SASO concert goes from sorrow to surprise

[The] Southern Arizona Symphony Orchestra this weekend will host a teen violinist from Phoenix in a concert that also features an internationally known violist from our backyard.

The program for the volunteer orchestra’s “Hong-Mei Xiao and a Masquerade” concerts also includes a sobering work written by a member of the orchestra.

Michael Keifer, the orchestra’s principal trumpet, composed “Psalm 22” after the death of a child, said SASO Music Director Linus Lerner.

“It’s a very deeply religious piece. I don’t normally put on a lot of religious pieces, but it is very beautiful and I really liked it,” Lerner said.

Lerner said Keifer references the hymn “When I Survey the Wondrous Cross” and Psalm 22 in a piece that expresses the breadth of emotions you would expect from someone going through such tragedy: anger, resolution, hope.

“There are instances in the piece where the cello plays these sorrowing melodies that sound like crying,” Lerner said.

A trombone joins the cello to give the piece its religious solemnity; an oboe chimes in on the “Wondrous Cross” movement offering a glimmer of hope.

“It’s so beautiful,” the conductor said. “I really love this piece and SASO is doing a great job with it. I may consider recording it in the future.”

Tucson violist Hong-Mei Xiao, who teaches at the University of Arizona’s Fred Fox School of Music, has performed to critical acclaim on stages throughout the world. She will perform Martinu’s lesser played “Rhapsody” Concerto composed while the Czechoslovakia native was homesick in Paris in the 1920s and ‘30s.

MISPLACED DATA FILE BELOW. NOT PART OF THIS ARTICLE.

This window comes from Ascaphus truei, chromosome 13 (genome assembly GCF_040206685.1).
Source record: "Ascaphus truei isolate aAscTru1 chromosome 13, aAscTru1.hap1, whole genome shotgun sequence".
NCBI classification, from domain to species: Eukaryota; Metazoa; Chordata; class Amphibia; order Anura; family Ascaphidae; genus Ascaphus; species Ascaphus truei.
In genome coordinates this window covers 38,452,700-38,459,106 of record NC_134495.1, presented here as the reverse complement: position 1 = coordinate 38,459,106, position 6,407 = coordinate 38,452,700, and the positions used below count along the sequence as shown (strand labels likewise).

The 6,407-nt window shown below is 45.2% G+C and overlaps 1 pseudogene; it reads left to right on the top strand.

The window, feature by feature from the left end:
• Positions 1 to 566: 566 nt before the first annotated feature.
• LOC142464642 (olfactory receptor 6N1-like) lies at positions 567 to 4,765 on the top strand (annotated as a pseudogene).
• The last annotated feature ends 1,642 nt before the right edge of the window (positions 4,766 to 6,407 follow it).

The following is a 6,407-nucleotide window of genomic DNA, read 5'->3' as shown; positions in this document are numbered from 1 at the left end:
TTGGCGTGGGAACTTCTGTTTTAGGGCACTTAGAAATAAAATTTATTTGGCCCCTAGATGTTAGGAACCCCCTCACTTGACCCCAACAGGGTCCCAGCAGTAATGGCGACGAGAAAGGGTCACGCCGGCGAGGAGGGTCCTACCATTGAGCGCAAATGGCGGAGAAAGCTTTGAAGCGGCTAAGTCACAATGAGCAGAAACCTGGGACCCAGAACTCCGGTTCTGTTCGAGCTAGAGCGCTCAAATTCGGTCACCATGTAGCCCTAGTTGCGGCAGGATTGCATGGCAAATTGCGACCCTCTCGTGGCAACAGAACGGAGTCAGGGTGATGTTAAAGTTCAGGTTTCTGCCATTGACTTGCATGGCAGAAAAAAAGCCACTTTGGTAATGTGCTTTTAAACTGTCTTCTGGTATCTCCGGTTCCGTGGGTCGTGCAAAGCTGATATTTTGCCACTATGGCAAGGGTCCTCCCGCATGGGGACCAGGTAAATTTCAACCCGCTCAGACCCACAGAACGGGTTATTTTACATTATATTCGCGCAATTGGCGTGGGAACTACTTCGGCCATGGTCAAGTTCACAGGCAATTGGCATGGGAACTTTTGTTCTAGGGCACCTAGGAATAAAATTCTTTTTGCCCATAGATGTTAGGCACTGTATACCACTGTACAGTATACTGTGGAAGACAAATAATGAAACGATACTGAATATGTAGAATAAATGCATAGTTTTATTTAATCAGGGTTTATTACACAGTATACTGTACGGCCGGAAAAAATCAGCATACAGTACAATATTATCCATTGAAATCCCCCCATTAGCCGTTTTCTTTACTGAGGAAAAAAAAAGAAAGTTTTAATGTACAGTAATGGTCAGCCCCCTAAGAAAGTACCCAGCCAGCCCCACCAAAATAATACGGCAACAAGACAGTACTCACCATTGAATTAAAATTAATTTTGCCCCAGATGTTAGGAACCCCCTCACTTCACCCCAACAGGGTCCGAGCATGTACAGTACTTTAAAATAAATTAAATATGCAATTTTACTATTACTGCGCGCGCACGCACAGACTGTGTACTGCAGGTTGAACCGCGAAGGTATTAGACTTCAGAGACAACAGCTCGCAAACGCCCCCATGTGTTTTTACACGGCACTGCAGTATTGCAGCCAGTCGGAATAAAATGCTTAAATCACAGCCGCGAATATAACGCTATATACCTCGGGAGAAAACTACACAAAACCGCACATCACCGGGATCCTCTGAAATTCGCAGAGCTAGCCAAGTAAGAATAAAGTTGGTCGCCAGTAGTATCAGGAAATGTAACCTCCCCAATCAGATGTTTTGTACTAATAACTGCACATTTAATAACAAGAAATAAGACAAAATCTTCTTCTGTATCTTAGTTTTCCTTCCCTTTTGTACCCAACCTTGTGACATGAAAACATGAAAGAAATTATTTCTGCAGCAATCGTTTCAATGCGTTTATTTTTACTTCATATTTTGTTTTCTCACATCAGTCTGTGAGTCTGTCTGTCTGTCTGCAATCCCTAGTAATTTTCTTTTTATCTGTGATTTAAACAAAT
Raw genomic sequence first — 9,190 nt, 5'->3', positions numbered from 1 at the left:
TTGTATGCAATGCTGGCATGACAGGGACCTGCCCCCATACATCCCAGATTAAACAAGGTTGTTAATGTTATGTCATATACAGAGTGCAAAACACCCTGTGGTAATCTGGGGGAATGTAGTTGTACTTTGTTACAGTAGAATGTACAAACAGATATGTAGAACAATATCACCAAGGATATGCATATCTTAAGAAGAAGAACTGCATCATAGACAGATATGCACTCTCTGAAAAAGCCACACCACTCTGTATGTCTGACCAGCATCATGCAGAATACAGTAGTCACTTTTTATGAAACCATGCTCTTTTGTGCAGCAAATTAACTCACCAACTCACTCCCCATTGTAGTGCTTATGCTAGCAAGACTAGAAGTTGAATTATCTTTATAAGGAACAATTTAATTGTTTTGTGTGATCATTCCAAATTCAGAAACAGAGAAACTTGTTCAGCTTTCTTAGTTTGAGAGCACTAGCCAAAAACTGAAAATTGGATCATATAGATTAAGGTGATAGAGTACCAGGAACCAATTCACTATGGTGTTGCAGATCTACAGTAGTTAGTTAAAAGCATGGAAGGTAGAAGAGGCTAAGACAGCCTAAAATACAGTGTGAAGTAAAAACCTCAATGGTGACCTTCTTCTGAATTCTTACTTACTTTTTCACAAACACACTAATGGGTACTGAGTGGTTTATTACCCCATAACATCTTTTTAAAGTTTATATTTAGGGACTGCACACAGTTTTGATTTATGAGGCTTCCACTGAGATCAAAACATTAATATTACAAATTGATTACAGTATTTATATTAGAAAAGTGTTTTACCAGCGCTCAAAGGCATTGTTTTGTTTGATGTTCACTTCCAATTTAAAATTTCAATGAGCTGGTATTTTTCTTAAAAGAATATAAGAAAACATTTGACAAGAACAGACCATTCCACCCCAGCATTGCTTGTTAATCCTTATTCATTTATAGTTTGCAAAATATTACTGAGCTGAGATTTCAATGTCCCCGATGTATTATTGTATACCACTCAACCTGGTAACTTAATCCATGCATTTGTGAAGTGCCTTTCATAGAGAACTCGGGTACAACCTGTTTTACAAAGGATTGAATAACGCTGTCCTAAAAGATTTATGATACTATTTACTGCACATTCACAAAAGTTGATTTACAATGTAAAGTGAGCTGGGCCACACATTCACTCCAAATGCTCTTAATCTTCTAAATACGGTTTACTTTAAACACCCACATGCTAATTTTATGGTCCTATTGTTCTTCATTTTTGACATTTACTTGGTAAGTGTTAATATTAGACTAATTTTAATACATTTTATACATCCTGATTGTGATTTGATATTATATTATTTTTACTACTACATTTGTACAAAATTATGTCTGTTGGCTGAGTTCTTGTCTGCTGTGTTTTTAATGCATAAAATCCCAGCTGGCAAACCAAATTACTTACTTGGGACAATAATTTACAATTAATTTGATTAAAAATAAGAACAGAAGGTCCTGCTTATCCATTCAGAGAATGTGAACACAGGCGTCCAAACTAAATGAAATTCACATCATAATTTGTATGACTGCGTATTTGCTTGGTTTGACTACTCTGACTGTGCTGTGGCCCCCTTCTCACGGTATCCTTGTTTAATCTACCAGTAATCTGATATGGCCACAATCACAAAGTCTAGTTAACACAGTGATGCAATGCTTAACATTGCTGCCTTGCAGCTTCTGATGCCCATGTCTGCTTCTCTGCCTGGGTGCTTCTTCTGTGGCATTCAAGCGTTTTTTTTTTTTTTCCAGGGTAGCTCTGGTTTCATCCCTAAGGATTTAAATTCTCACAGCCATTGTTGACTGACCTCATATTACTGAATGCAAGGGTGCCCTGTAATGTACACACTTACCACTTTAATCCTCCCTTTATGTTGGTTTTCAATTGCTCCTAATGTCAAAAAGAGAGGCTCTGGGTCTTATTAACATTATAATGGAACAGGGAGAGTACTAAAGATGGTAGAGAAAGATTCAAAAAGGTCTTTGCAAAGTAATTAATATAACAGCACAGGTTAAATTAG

“It’s really pretty and I think Hong-Mei has a wonderful sound to really play this piece wonderfully,” Lerner said. “I wish there was more viola pieces written. The beautiful soul for me is the lower strings.”

Lerner said the concerto was one of Martinu’s earliest attempts at composing in the romantic style. Much of his enormous output — nearly 400 compositions in a career that stretched 50 years — was written in the contemporary, modern style.

“It’s very well (written) and it’s very rich,” Lerner said. “It has nothing to do with the things he’s written before so perhaps it’s one of the most romantic pieces he’s written.”

Also on the program, which the orchestra will perform three times between Friday and Sunday, is Russian composer Aram Il’yich Khachaturian’s “Masquerade” Suite, a work that started as incidental music for the 1941 Russian play of the same name. The suite is comprised of a series of dances from its opening waltz to the galop finale, with rich Morovian folk melodies interspersed.

The concert also will feature 15-year-old violinist Bobae Johnson from Phoenix performing a movement from Saint-Saëns’ Third Violin Concerto. Johnson, the Phoenix Youth Symphony co-concertmaster who has studied violin for seven years, was the winner of the orchestra’s 2015 Dorothy Vanek Youth Concerto Competition.

Post navigation
Scroll to top